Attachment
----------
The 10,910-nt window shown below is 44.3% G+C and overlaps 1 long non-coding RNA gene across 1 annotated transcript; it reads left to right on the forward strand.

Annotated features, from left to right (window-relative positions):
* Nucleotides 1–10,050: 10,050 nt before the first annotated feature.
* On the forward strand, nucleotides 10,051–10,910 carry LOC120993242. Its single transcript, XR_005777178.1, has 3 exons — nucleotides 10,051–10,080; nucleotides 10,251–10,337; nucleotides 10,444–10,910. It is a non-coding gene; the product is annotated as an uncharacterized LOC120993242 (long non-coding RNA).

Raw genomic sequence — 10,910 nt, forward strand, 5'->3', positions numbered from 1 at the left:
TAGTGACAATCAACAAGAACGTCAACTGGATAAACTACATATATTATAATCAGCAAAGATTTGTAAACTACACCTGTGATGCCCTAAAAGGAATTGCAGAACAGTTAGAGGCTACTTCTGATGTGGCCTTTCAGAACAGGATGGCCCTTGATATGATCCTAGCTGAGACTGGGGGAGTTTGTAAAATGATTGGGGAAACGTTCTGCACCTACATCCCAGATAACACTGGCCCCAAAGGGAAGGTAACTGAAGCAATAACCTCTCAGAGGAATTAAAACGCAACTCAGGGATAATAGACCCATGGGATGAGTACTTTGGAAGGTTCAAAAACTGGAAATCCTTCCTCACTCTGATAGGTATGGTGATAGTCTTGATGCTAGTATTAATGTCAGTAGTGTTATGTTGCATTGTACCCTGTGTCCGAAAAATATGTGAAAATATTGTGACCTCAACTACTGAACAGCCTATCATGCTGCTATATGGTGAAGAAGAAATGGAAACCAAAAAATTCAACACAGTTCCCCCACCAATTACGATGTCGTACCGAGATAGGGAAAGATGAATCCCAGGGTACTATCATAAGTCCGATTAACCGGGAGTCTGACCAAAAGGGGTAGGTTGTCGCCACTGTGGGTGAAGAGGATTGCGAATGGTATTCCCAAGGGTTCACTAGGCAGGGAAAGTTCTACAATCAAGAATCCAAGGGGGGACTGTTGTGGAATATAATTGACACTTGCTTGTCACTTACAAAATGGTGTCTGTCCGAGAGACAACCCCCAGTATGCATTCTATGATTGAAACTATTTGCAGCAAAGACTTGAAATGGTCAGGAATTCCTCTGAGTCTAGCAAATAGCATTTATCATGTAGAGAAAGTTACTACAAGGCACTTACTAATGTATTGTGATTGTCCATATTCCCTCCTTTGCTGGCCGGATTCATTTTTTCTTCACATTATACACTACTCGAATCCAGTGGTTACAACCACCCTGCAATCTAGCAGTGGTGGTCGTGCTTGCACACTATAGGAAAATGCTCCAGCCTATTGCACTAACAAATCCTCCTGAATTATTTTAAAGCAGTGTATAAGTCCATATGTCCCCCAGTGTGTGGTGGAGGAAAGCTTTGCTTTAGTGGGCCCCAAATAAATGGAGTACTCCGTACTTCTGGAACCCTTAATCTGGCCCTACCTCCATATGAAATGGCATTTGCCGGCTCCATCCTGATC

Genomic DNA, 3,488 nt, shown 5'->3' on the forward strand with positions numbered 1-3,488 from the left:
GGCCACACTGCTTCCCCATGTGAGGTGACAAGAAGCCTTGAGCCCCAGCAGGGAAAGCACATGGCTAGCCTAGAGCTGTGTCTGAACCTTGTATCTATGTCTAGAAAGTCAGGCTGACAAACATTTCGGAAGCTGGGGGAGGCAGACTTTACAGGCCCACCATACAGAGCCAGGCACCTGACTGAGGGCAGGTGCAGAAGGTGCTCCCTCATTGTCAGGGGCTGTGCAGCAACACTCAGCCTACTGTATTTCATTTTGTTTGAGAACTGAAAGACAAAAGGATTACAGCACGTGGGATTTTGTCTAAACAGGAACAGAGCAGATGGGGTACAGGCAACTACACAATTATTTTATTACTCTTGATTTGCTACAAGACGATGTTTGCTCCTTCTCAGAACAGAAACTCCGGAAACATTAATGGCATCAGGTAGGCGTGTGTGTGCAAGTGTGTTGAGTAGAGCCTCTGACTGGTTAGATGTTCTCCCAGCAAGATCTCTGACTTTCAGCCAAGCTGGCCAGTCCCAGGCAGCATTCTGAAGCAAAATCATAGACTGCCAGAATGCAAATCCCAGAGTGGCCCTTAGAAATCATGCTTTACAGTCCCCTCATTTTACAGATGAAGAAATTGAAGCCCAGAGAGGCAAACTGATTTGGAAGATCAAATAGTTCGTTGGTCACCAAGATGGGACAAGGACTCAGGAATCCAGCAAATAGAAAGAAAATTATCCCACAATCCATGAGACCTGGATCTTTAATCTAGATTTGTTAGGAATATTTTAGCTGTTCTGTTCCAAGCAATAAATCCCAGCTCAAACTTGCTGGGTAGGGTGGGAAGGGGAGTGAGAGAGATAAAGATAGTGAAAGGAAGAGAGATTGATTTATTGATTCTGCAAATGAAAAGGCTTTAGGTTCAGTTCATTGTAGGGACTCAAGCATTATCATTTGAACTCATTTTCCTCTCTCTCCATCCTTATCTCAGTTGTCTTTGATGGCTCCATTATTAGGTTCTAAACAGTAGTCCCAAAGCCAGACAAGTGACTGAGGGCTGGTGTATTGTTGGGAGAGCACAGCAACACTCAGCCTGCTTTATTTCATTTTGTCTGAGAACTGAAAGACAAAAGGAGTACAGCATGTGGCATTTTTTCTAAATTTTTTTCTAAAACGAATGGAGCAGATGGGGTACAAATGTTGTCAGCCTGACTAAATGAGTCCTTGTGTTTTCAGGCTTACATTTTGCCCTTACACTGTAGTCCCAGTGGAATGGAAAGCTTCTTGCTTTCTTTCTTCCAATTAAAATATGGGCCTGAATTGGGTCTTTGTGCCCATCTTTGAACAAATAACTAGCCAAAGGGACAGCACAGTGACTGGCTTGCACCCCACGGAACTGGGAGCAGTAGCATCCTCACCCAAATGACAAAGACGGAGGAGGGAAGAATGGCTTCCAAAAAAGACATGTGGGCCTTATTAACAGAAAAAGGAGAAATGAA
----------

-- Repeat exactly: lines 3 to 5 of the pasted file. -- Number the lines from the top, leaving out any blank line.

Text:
* Nucleotides 1–10,050: 10,050 nt before the first annotated feature.
* On the forward strand, nucleotides 10,051–10,910 carry LOC120993242. Its single transcript, XR_005777178.1, has 3 exons — nucleotides 10,051–10,080; nucleotides 10,251–10,337; nucleotides 10,444–10,910. It is a non-coding gene; the product is annotated as an uncharacterized LOC120993242 (long non-coding RNA).

Raw genomic sequence — 10,910 nt, forward strand, 5'->3', positions numbered from 1 at the left: